Strengths and Limitations

The vast majority of studies included in both the review and meta-analyses were RCTs, which are considered the “gold standard” for clinical trials. Further, online recruitment can be easily monitored, and data metrics from online sites are detailed and easy to obtain. However, although online recruitment metrics are widely available, many studies included in our meta-analysis lacked recruitment data for both online and offline recruitment methods. As such, the data were not complete for all of the 23 studies included in the meta-analysis. In addition, our 95% prediction intervals should be interpreted with caution because prediction intervals have been reported to be less reliable in meta-analyses with unbalanced study sizes [68]. Although speculative, more complete data could potentially have reduced any ambiguity in the results. Finally, what we have considered for our review may not be exhaustive, as there could be underlying factors that have not been investigated. We collected a limited amount of demographic data from the articles, and only touched upon the discussion related to demographics and the two recruitment methods.

Implications for Clinical Trials

Inability to meet recruitment targets in clinical research is the biggest cause of trial delays. Our findings suggest that online strategies for patient recruitment for clinical trials can speed up recruitment and potentially reduce trial delays, as this paper substantiates that online recruitment is both more time-efficient and cost-effective compared with offline recruitment. However, this paper also suggests that to obtain the best possible results, both effort and money should be invested in online recruitment campaigns. To maximize the recruitment rate, online strategies should not be seen as an add-on to offline recruitment, but should be a primary recruitment strategy itself. Nevertheless, despite our recommendation, dealing with online recruitment methods requires engaging patients fast in the recruitment process and making sure that subjects who are transferred from the digital platform are contacted and scheduled instantly for a screening visit, as the online recruitment method may be inefficient if this is not happening [69].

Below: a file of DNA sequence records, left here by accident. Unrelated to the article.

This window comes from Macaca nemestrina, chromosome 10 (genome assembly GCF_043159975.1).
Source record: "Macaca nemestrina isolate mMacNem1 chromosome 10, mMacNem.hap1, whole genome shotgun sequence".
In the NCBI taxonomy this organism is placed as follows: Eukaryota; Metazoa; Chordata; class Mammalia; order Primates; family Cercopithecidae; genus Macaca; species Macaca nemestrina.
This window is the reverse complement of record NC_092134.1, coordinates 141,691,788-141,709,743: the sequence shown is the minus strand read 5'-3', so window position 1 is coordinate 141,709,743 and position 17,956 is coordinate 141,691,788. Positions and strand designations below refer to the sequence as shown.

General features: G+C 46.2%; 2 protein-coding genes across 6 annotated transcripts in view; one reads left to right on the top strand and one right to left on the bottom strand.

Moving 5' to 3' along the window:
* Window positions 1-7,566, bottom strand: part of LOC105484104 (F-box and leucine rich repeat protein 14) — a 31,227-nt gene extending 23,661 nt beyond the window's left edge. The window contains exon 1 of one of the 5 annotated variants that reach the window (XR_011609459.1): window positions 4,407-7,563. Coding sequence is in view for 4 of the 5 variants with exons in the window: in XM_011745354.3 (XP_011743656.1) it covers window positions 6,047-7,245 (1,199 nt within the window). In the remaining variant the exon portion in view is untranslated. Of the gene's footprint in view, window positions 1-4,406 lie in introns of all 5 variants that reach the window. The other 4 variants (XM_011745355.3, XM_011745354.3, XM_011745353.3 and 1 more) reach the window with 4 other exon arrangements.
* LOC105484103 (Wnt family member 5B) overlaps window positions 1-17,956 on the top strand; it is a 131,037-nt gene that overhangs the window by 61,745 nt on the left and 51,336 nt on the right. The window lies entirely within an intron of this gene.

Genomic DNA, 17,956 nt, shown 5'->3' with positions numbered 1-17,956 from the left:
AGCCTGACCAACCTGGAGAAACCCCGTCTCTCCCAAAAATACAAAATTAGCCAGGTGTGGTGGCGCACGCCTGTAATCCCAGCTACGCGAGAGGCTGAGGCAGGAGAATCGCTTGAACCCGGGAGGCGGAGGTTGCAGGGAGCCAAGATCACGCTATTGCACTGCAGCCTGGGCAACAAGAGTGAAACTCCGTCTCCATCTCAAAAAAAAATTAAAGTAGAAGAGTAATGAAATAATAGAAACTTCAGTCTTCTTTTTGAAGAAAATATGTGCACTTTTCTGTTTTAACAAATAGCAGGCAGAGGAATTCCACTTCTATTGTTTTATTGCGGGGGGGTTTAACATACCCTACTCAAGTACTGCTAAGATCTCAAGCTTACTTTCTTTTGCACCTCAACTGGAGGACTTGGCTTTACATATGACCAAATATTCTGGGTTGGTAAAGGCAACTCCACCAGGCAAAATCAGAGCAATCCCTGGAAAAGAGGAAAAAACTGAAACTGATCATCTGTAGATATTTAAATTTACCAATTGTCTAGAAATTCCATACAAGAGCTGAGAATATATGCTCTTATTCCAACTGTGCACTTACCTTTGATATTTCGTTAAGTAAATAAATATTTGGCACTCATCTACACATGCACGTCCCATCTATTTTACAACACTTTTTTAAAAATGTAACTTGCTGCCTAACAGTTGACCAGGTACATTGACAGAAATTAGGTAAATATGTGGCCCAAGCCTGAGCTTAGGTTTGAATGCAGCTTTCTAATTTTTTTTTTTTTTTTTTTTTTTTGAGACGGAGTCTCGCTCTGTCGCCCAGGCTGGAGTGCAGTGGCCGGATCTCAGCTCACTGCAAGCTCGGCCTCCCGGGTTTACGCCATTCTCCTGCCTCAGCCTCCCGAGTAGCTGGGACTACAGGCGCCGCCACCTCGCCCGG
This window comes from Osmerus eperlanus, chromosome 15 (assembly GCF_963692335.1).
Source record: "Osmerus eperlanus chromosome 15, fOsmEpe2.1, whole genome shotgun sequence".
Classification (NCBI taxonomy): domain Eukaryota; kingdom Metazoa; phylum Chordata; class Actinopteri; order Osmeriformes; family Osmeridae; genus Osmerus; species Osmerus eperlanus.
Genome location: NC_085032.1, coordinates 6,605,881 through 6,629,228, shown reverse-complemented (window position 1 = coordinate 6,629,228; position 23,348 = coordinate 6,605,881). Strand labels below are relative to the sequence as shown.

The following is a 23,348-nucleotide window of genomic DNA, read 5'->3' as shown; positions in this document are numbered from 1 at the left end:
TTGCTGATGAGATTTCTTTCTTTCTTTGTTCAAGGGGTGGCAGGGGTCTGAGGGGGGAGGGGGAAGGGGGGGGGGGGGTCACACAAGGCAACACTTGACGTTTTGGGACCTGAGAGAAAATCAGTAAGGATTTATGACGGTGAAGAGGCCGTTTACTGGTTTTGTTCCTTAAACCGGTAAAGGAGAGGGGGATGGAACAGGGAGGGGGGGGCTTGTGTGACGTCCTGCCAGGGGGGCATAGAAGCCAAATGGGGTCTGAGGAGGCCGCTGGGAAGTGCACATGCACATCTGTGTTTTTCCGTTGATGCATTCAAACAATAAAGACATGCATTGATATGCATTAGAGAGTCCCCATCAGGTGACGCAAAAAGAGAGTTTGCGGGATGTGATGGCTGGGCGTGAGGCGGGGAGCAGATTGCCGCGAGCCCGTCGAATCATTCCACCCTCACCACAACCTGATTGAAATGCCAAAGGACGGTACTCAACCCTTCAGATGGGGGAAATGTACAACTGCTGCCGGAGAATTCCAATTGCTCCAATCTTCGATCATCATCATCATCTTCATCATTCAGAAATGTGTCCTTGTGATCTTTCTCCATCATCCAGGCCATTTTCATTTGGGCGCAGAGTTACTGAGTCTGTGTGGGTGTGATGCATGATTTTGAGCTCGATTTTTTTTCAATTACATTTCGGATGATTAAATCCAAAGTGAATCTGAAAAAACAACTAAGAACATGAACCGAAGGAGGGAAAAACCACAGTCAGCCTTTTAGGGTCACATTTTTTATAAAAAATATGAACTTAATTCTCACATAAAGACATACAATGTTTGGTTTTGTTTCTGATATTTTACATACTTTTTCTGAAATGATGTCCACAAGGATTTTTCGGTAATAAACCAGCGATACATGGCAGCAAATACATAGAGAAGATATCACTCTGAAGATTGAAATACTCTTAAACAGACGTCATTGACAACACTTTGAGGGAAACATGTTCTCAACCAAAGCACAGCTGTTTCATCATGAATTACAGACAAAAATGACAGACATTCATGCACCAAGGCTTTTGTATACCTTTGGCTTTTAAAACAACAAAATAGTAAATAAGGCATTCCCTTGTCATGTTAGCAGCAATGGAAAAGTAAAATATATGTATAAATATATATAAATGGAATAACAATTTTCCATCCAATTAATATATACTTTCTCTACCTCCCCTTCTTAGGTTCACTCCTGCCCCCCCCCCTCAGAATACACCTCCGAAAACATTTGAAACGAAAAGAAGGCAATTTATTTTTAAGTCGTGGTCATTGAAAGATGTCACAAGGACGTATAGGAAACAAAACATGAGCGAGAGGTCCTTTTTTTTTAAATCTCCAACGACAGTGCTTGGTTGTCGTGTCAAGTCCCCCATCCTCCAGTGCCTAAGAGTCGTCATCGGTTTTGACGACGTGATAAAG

Unanswered Questions and Future Research

For future trials, researchers need to be able to adapt from an offline setting to an online setting, including online remedies in clinical trials, as hybrid and fully virtual trials are already emerging [70-72]. More research on online and offline recruitment strategies and what methods within the two recruitment strategies are most effective is therefore needed.

Conflicts of Interest

LEO Innovation Lab, an independently established unit of LEO Pharma A/S, employs some of the authors of this paper. This does not alter our adherence to the journal’s policies.

Multimedia Appendix 1

Individual characteristics of all included studies.

PDF File (Adobe PDF File), 1627 KB

Multimedia Appendix 2

Individual characteristics of studies included in the meta-analyses.

PDF File (Adobe PDF File), 53 KB

Multimedia Appendix 3

Cost per enrollee for online and offline recruitment.

PDF File (Adobe PDF File), 47 KB

  1. Caldwell PH, Hamilton S, Tan A, Craig JC. Strategies for increasing recruitment to randomised controlled trials: systematic review. PLoS Med 2010 Nov 09;7(11):e1000368 [FREE Full text] [CrossRef] [Medline]
  2. Weiss SM. Proceedings of the National Heart and Lung Institute Working Conference on Health Behavior: Basye, Virginia, May 12-15, 1975. Bethesda, MD: National Institutes of Health; 1975.
  3. Johnson O. An evidence-based approach to conducting clinical trial feasibility assessments. Clinical Investigation 2015 May;5(5):491-499 [FREE Full text] [CrossRef]
  4. Gul RB, Ali PA. Clinical trials: the challenge of recruitment and retention of participants. J Clin Nurs 2010 Jan;19(1-2):227-233. [CrossRef] [Medline]
  5. Akers L, Gordon JS. Using Facebook for Large-Scale Online Randomized Clinical Trial Recruitment: Effective Advertising Strategies. J Med Internet Res 2018 Nov 08;20(11):e290 [FREE Full text] [CrossRef] [Medline]
  6. Shere M, Zhao XY, Koren G. The role of social media in recruiting for clinical trials in pregnancy. PLoS One 2014;9(3):e92744 [FREE Full text] [CrossRef] [Medline]
  7. Watson NL, Mull KE, Heffner JL, McClure JB, Bricker JB. Participant Recruitment and Retention in Remote eHealth Intervention Trials: Methods and Lessons Learned From a Large Randomized Controlled Trial of Two Web-Based Smoking Interventions. J Med Internet Res 2018 Aug 24;20(8):e10351 [FREE Full text] [CrossRef] [Medline]
  8. Jones R, Lacroix LJ, Porcher E. Facebook Advertising to Recruit Young, Urban Women into an HIV Prevention Clinical Trial. AIDS Behav 2017 Nov;21(11):3141-3153 [FREE Full text] [CrossRef] [Medline]
  9. Carter-Harris L, Bartlett Ellis R, Warrick A, Rawl S. Beyond Traditional Newspaper Advertisement: Leveraging Facebook-Targeted Advertisement to Recruit Long-Term Smokers for Research. J Med Internet Res 2016 Jun 15;18(6):e117 [FREE Full text] [CrossRef] [Medline]
  10. Moher D, Liberati A, Tetzlaff J, Altman DG, PRISMA Group. Preferred reporting items for systematic reviews and meta-analyses: the PRISMA statement. PLoS Med 2009 Jul 21;6(7):e1000097 [FREE Full text] [CrossRef] [Medline]